In order to put a face on the depth and breadth of potential insiders that can be found throughout your enterprise, I will introduce you to three insider villains and three insider heroes. Each villain will represent one of the key misuse of privileges and each hero will represent key values delivered by least privilege. This first introduction will be of the most impactful and prevalent villain.
It seems like you can’t turn on the news or surf the web without hearing about yet another data breach or information security attack, all of which lead to further consumer unrest and corporate concern about the protection of their own sensitive data. The security structure within most organizations generally provides a multitude of security mechanisms designed to provide protection of sensitive information, but with so many different aspects of security to consider, IT administrators and security officers need to be sure not to overlook the Active Directory.
Industry analysts have classified the privilege identity management space into Super User Privileged Management (SUPM) and Shared Account Password Management (SAPM). When it comes to crashing your enterprise systems, destroying data, deleting or creating accounts and changing passwords, it’s not just malicious hackers you need to worry about.
I have tried to purposely keep this blog away from anything even remotely BeyondTrust sales-oriented and focus instead on the information, education and proof-points that examine the whys and hows of implementing least privilege across your extended enterprise. Today will be an exception.
Many organizations have invested heavily in perimeter security, helping to protect against hackers and outside threats, but very few have addressed the weak link in the security chain. Users with excessive privileges are that weak link, and allowing users to make security decisions can have disastrous consequences.
In the spirit of keeping blog posts informative, short and fun, this one takes a cue from David Letterman in format. So without further fanfare or wasted space… the Top 10 Reasons to Implement Least Privilege for Applications and Databases. How may of these have you seen throughout your organization?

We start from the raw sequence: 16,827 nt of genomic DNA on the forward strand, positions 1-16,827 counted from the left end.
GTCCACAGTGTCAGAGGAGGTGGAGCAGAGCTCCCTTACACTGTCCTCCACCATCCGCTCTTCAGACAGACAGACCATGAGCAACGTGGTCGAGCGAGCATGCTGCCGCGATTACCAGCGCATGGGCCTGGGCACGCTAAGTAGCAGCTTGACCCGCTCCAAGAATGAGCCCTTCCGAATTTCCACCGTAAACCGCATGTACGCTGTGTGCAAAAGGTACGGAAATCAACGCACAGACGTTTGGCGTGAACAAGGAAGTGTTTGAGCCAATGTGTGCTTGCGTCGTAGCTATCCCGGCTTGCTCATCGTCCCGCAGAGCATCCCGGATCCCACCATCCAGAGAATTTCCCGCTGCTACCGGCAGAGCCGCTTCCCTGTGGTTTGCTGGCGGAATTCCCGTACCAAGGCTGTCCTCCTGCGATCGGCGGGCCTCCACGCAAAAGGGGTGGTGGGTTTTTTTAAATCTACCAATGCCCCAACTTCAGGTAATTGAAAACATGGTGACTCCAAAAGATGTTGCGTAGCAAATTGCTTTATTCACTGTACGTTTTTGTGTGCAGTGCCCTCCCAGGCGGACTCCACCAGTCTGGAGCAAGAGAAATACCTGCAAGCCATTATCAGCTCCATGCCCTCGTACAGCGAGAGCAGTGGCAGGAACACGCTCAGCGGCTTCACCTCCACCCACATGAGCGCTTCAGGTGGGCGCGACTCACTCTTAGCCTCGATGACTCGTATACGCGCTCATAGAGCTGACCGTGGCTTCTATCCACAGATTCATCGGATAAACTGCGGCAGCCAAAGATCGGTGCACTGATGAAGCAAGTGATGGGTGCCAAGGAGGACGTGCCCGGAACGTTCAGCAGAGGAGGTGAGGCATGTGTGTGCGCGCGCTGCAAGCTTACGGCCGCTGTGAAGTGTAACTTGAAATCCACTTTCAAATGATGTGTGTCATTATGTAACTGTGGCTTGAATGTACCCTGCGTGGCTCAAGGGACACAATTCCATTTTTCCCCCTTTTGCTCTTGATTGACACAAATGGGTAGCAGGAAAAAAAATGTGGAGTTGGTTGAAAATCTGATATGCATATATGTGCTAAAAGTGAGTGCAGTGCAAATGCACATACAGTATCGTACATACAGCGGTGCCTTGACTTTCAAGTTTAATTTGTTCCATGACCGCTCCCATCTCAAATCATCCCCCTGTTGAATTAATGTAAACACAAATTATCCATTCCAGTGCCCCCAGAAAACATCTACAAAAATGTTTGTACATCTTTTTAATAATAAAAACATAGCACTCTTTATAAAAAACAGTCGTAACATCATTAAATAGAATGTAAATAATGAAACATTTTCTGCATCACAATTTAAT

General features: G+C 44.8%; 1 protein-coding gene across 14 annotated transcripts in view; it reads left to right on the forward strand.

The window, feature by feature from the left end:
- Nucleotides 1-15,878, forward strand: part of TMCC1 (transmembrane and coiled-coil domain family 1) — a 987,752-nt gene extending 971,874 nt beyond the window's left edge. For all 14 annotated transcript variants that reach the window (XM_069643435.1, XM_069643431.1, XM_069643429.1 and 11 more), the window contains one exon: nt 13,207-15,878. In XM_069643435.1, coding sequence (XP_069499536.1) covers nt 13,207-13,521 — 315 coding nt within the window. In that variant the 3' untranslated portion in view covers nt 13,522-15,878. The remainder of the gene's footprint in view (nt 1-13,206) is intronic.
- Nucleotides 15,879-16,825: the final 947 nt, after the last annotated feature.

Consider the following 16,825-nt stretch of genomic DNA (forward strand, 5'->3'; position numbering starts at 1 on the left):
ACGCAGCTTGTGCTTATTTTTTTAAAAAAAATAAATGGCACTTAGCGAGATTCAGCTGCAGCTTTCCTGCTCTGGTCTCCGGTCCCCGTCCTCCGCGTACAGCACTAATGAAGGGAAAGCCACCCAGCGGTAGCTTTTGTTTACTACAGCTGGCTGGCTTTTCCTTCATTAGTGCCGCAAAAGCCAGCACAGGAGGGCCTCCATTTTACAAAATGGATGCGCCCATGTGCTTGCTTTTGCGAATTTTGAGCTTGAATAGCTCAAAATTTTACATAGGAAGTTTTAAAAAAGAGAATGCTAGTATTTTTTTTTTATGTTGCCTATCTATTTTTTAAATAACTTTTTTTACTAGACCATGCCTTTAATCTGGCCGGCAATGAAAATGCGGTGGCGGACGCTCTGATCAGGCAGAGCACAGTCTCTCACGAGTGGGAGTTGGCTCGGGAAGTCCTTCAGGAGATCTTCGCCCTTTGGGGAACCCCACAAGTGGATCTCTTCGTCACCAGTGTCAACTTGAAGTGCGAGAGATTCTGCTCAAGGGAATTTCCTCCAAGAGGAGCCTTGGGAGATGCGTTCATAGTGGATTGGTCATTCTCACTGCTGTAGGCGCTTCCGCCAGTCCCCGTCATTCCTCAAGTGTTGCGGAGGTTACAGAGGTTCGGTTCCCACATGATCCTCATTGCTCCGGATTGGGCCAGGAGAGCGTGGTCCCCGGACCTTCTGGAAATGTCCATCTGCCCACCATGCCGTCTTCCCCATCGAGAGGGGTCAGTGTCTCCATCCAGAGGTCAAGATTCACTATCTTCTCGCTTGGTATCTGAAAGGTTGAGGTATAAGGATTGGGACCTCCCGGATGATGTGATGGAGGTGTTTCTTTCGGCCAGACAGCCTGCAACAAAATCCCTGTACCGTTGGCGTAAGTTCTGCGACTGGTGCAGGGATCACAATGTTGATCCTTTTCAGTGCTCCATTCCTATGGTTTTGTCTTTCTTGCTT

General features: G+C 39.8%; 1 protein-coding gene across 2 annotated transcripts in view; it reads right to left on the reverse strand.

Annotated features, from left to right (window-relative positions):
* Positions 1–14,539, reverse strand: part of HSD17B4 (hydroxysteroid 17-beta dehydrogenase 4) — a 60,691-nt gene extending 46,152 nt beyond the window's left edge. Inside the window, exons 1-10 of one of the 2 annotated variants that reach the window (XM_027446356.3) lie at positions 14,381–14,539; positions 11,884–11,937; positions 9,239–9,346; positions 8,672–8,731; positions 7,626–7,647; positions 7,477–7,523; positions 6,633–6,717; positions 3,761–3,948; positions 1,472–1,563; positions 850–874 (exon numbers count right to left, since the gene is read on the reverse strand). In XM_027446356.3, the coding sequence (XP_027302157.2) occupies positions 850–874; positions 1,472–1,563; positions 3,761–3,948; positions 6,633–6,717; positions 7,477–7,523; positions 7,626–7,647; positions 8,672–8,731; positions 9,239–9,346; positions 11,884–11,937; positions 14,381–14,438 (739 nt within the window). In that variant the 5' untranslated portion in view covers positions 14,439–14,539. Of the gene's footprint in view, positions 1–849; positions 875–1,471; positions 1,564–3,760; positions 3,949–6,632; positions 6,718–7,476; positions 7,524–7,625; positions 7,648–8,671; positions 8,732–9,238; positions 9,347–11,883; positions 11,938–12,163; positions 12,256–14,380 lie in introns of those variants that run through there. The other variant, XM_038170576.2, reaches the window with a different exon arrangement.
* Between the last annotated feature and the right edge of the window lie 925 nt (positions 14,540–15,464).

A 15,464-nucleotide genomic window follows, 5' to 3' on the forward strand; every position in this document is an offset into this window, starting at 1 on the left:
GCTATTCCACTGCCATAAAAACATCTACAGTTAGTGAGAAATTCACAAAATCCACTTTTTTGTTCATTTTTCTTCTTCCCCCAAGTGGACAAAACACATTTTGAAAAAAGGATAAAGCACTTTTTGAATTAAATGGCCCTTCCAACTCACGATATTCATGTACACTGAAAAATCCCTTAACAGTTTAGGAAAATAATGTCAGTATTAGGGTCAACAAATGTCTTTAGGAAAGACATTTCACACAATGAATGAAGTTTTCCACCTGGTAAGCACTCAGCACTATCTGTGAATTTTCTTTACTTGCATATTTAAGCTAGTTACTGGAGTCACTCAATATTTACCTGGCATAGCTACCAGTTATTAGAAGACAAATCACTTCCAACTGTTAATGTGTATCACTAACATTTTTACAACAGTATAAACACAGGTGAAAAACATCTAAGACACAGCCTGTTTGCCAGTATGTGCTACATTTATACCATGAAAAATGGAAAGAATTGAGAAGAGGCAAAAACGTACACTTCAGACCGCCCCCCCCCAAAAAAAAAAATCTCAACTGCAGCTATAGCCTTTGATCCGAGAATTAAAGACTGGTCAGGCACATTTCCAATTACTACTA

No, I’m not talking about socks that protect your feet, I’m talking about the government regulation that most of you are worried about. Protiviti just released a new study on the effectiveness and costs of Sarbanes-Oxley compliance with a number of interesting insights for IT managers who are concerned about the effectiveness and costs of their IT controls. The overall results are encouraging.
Sometimes the abuse of IT admin power doesn’t involve a price tag. Take for instance, Walter Powell, a disgruntled IT manager who hacked his former employer’s computer and replaced the CEO’s digital presentation to instead display a lewd pornographic image on the 64-inch screen that the CEO was presenting to his board of directors. While we have documented extensively the costs that this kind of calculated attack can cost an organization, in this case, the cost could almost seem priceless.
We’ve talked a lot about change, and how it’s one of the only things in the IT world that remains the same. Another constant is human nature- specifically our reactions when we do something we shouldn’t. People have this funny tendency to hide their wrong-doings: sweep them under a proverbial rug. The problem is that those rugs can turn into uncontrollable problems, and in the IT world mean the dreaded “D” word: Data Breach. Hiding bad habits and improper actions never cloak the issue, but allows the problem to compound until one day it becomes a raging war.
In the spirit of keeping blog posts informative, short and fun, this one takes a cue from David Letterman in format. So without further fanfare or wasted space… the Top 10 Reasons to Implement Least Privilege for Public, Private and Hybrid Clouds are: